Could new FDA compounding guidelines stop Avastin use in AMD?
- FDA draft guidance seeks to restrict the amount of time a biologic can be used after repackaging by a compounder.
- If passed, this law will affect the ability of compounders to repackage Avastin (bevacizumab) for treatment of wet age-related macular degeneration (AMD). Avastin is an equally effective (according to a Cochrane review) and much cheaper option than Lucentis (ranibizumab)---$50 per treatment versus $2,000 per treatment. Both Avastin and Lucentis are made by Roche.
- The goal is to avoid problems such as the well-publicized outbreak of fungal meningitis that occurred due to mishandling of compounded drugs at the New England Compounding Center (NECC) in 2012.
This situation represents the convergence of two major stories. The first story deals with the deaths of 64 people who received tainted drugs from NECC. As a result, the FDA has begun cracking down on compounding pharmacies. Draft guidelines include new laws that would cap interstate shipments at 30%, as well as a law that would require any biologic that is mixed, diluted or repackaged by a compounder be administered within four hours, or be thoroughly tested for microbial contamination. And now comes the latest proposed rule---that a repackaged drug be used within five days.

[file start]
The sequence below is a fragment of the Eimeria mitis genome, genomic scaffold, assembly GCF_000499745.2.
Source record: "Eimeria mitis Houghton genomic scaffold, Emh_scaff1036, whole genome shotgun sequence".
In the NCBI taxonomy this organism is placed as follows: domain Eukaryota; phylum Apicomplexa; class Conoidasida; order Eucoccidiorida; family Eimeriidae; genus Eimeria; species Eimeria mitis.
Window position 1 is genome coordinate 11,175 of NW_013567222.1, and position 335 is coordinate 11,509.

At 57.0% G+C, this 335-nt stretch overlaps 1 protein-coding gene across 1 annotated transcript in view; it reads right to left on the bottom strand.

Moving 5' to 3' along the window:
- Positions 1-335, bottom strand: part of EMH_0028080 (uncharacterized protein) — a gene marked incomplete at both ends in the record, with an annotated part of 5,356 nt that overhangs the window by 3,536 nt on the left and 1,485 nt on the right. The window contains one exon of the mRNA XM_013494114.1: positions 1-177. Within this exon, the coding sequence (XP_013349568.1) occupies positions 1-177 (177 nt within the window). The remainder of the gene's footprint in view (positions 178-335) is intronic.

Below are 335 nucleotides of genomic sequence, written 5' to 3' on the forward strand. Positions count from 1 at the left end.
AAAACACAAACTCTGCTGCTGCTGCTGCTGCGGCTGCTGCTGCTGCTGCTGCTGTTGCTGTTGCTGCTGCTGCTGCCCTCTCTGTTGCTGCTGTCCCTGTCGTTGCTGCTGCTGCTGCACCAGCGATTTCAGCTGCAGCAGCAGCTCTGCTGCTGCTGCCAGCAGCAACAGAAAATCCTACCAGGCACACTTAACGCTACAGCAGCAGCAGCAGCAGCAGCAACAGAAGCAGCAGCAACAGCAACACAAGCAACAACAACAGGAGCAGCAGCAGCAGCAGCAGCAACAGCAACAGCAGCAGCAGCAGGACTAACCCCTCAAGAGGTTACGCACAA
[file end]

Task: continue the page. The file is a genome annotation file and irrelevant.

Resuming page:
That's where the story of Avastin for treatment of AMD comes in. Given the major price difference between Avastin and Lucentis and the widespread practice of physicians using Avastin off-label to treat AMD, having access to Avastin in the proper doses is critical. Off-label use of Avastin has been controversial -- in fact, both Avastin and Lucentis are vascular endothelial growth factor (VEGF) inhibitors, which inhibit angiogenesis. Although Avastin is indicated for treatment of solid-tumor cancers, it can also be used in wet AMD in very small doses. This requires compounding.
As the draft legislation evolves, there will have to be clauses for exceptions or some other way of dealing with the Avastin situation. No matter what develops there, it's still clear that stricter FDA oversight of compounding pharmacies is absoutely necessary.